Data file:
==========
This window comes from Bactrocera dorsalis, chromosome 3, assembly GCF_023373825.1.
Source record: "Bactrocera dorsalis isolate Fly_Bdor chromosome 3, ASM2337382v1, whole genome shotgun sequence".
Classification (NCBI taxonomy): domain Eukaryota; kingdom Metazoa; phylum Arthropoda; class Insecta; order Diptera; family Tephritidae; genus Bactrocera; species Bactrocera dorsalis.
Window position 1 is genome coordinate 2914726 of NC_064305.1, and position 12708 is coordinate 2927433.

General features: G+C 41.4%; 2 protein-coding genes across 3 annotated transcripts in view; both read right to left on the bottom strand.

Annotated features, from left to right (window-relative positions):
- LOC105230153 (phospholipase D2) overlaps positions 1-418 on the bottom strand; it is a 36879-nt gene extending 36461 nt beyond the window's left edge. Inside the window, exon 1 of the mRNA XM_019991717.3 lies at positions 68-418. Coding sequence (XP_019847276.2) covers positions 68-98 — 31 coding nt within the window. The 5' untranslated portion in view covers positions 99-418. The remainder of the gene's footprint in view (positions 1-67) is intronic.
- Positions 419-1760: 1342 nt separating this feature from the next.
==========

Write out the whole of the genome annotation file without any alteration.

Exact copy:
This window comes from Bactrocera dorsalis, chromosome 3, assembly GCF_023373825.1.
Source record: "Bactrocera dorsalis isolate Fly_Bdor chromosome 3, ASM2337382v1, whole genome shotgun sequence".
Classification (NCBI taxonomy): domain Eukaryota; kingdom Metazoa; phylum Arthropoda; class Insecta; order Diptera; family Tephritidae; genus Bactrocera; species Bactrocera dorsalis.
Window position 1 is genome coordinate 2914726 of NC_064305.1, and position 12708 is coordinate 2927433.

General features: G+C 41.4%; 2 protein-coding genes across 3 annotated transcripts in view; both read right to left on the bottom strand.

Annotated features, from left to right (window-relative positions):
- LOC105230153 (phospholipase D2) overlaps positions 1-418 on the bottom strand; it is a 36879-nt gene extending 36461 nt beyond the window's left edge. Inside the window, exon 1 of the mRNA XM_019991717.3 lies at positions 68-418. Coding sequence (XP_019847276.2) covers positions 68-98 — 31 coding nt within the window. The 5' untranslated portion in view covers positions 99-418. The remainder of the gene's footprint in view (positions 1-67) is intronic.
- Positions 419-1760: 1342 nt separating this feature from the next.